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Woman working in a milk bottling factory
Little Big Dairy Co, Dubbo

An even brighter future

Published 30th July, 2018

Our vision charts economic growth in key sectors, increased regional populations, and supporting infrastructure and services.

This 20-year plan focuses on economic growth that promotes wellbeing in regional communities. It maximises economies of scale in infrastructure and services, while minimising ‘big city’ characteristics of traffic congestion, pollution and affordability issues.1 Many regional centres have room to grow to a size that can bring benefits including greater cultural and leisure activities, knowledge economies, and more specialist goods and services, without compromising a sense of community and connectedness.

We envisage more employment opportunities in regional NSW, which in turn retains and attracts younger generations and creates sustainable, thriving regional cities and towns. We see our regions retaining their local identity, rather than becoming more like Sydney. Regional areas will offer valued alternatives to city living and connect via the hub-and-spoke model described in the Future Transport Strategy 2056

Sustainable jobs growth will be supported by regions’ endowments, created or natural. Innovation in regional NSW will develop high-value service and commodity sectors to leverage cutting-edge technology. For example, NSW already has nascent industries working on generating and storing energy to meet our future needs. We also see opportunities for innovation on issues such as retaining experienced employees in the workforce for longer, and better connecting young regional people to the training, job exposure and mentorship that those experienced workers can provide.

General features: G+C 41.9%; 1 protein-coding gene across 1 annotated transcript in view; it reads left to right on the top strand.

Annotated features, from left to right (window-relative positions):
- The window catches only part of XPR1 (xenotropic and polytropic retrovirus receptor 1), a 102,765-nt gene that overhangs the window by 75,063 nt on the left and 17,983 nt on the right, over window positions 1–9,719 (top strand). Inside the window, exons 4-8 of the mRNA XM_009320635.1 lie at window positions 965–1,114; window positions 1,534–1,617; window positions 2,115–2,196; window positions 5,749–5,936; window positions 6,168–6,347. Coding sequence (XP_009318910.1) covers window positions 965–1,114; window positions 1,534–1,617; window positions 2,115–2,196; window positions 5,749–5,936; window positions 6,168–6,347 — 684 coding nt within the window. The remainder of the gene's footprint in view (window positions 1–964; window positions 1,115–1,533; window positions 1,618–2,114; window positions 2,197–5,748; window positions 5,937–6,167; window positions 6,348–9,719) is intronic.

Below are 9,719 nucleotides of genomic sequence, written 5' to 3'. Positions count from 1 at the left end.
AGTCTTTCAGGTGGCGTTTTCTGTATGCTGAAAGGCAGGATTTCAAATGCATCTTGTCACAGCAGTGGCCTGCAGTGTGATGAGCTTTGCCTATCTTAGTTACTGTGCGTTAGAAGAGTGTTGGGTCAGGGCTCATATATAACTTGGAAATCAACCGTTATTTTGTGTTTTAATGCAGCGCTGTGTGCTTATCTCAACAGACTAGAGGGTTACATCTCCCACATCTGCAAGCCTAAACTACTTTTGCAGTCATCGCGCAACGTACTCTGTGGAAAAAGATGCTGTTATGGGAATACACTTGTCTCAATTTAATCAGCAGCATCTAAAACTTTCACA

How have we looked to the future?

We modelled two economic and demographic scenarios2 to see the outcomes of our 20-year vision for regional NSW. These were:

  1. Business as usual (BAU), based on current trajectories of economic growth
  2. A scenario based on the NSW Government applying this vision’s principles to guide economic development decisions.

We looked at trends observed in recent years and forecast using well-regarded economic modelling methodologies and population projections. However, we do not suggest regional NSW’s future is constrained by what happened previously, nor can we predict events of the next 20 years. However, based on what we know, there is a wealth of opportunities for regional NSW. Forethought and evidence-based decisions are needed to realise these opportunities.

For example, scenarios that could drive this growth are:

  • investing in transport infrastructure to enable faster and more affordable business links to global supply chains to open new high-value export opportunities
  • providing programs for faster and more reliable digital connectivity to complement the Australian Government’s National Broadband Network (NBN) rollout. This could increase uptake of tech-assisted production in sectors like agriculture
  • prioritising skills and support programs to target youth unemployment in key sectors
  • improving regulatory settings to encourage productivity.

The future this vision can deliver

We believe that applying these principles will result in higher population and jobs growth. Regional NSW is already forecast to grow by 620,000 people by 2038. However, our visionary approach could boost this by more than 185,000 extra people, so that the regional NSW population grows by close to a million people.

Additional jobs 2018–38


FER Category

Source: NSW Department of Premier and Cabinet

Projected population 2038